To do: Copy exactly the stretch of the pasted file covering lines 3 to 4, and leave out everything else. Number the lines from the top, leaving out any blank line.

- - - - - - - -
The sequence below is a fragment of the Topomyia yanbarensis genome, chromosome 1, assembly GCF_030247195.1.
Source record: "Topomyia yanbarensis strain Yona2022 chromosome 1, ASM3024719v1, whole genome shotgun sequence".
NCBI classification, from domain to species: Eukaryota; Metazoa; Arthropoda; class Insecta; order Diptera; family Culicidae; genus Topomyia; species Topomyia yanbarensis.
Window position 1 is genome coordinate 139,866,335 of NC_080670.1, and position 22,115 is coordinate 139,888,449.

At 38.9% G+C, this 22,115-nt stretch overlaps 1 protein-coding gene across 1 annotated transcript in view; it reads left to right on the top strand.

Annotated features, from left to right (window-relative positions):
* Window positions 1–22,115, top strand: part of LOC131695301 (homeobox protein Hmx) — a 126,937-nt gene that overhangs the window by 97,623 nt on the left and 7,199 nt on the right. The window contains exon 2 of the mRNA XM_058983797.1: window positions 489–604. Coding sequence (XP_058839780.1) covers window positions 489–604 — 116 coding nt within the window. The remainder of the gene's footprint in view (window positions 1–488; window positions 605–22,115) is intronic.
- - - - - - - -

NCBI classification, from domain to species: Eukaryota; Metazoa; Arthropoda; class Insecta; order Diptera; family Culicidae; genus Topomyia; species Topomyia yanbarensis.
Window position 1 is genome coordinate 139,866,335 of NC_080670.1, and position 22,115 is coordinate 139,888,449.